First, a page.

Friday, October 31, 2008

Blogging Towards Sunday,

We have a hard time practicing what we preach. It's a real challenge
- even if meaning-making and life-transforming - to follow Jesus. We want to be peacemakers, yet we become war initiators. We say we're for nonviolence, yet we are for the death penalty. We say we're for neighborly love (also called solidarity) yet freak at the hint of the s----ism word. We say we're for free grace and unconditional love yet are consistently sucked into the existential meaning-making propaganda of modern capitalism and the money pull of the weekly Target ad.

We learn more from watching, imitating and experiencing that from liste
ning and taking notes. Who then can teach us? We need new heros to show us what Jesus meant in verse 12 - that can model for us what it means, looks like and costs to be Christian. (Mother Theresa, Matthew Fox, Soeur Emmanuelle, Desmond Tutu, Ben and Carol Weir) Isn't that what Dia de los Muertos is about in a senses? Or All Saints Day? Who are your heroes in the faith?

Here are some great pages on this from Jesus for President, pp. 228-231 & 318-322. Click on the image to enlarge it for reading. If it speaks to you buy the book!

Thursday, October 30, 2008

Let's Just *&$#in Vote Already!

This bit from last night's Jon Stewart is brilliant, 
a zeitgeist of what the nation is feeling, 
experiencing and the change that we ALL need!

High School Musical Election Distraction

If you're tired of hearing about the 3 senators and a governor...
here's a little humor break straight from East High!  
Vote W-I-L-D-CATS November 4th!

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Tuesday, October 28, 2008

Bumper Sticker of the Week

I love living in the East Bay.

New Blog on the Near East School of Theology
in Beirut, Lebanon

Friend Carol, who works for NEST, has begun a blog about the Near East School of Theology. She's currently spending several weeks on site in Beirut blogging about happenings, relationships and personal stories.

Monday, October 27, 2008

Faith & Politics

OK - am I harping on a living/dead horse?  I've been talking, preaching & blogging on this for the past 8 weeks.  And today the SF Chronicle Insight (editorial/opinion) section published a whole edition on faith and politics.

I think they're inseparable for me in terms of living as a person of faith.  Yet I also refuse to limit my faith perspective to focusing simply upon one issue: marriage, abortion, school vouchers, war, or stem-cell research.  I follow Jesus who was all about mercy, compassion, justice, inclusion and personal transformation and systemic salvation.  He didn't focus on only one issue, rather he opened all his action to a experiential reflection upon the breadth and depth of his perspective, faith and worldview.  I can only hope to do the same.  AND I don't want anyone else to force their religion upon me, whether Muslim, Buddhist, Atheistic, Catholic, Evangelical, or god forbid - Presbyterian! :)   What do you think?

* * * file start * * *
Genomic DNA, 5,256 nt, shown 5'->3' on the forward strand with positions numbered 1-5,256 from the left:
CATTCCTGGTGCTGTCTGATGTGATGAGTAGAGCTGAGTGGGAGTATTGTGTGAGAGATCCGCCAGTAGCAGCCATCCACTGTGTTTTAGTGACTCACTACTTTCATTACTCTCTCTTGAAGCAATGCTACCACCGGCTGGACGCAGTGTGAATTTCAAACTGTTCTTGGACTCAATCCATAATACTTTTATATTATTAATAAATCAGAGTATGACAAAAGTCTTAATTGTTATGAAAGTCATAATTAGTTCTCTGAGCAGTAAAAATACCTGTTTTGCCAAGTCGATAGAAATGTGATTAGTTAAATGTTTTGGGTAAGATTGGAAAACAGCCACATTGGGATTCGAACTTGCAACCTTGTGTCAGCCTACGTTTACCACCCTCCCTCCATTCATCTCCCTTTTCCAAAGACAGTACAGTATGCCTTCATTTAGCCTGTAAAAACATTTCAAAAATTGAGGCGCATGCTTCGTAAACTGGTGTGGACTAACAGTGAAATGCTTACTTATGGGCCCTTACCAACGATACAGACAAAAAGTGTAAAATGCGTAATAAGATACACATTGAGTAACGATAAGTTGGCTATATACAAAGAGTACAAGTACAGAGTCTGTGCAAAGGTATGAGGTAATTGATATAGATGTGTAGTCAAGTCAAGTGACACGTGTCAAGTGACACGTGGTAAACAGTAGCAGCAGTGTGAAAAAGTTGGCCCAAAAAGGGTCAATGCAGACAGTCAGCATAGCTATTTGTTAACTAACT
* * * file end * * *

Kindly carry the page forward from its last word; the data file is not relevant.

Here's some great articles in today's Insight

Public Debate and The Quietly Religious (A different perspective on faith and politics other than the dominant evangelical/fundamentalist one).

Saturday, October 25, 2008

Why I'm Voting NO on 8

This past week I've witnessed, experienced and talked through half a dozen encounters, some verbally abusive and borderline violent in our neighborhood regarding Proposition 8. (See my last blog, Blogging Towards Sunday October 26th for more theologically reflective thoughts on that).

I'm voting NO on the proposition, which has come as a shock to a few people as I am both an unashamed follower of Jesus and a protestant pastor.

Here's why I'm voting NO:

1. I believe, theologically, philisophically, and politically that we each and all are created "good" in the image of God, are created equal, and should be neighborly loved as God loves us and as we oftentimes love ourselves.

2. I believe in the separation of church and state. There is a reason our founders and framers began the amendments to our Constitution with this precision [link]. I follow Jesus as teacher, prophet and Lord. Yet I don't want our government to try to legislate a particular interpretation of what that may or may not mean, in particular in a way that could become something like a legalistic Christian version of the worst of Sharia law. "Government should not endorse, promote or subsidize religious views - and particular religious views should not be the determining factor in public-policy decision making." I don't want the government telling me how to transmit my faith-philisophical & worldview values and perspectives to my children. The flip of ensuring that I'm protected that way, means that I have to ensure that no one is treated that way.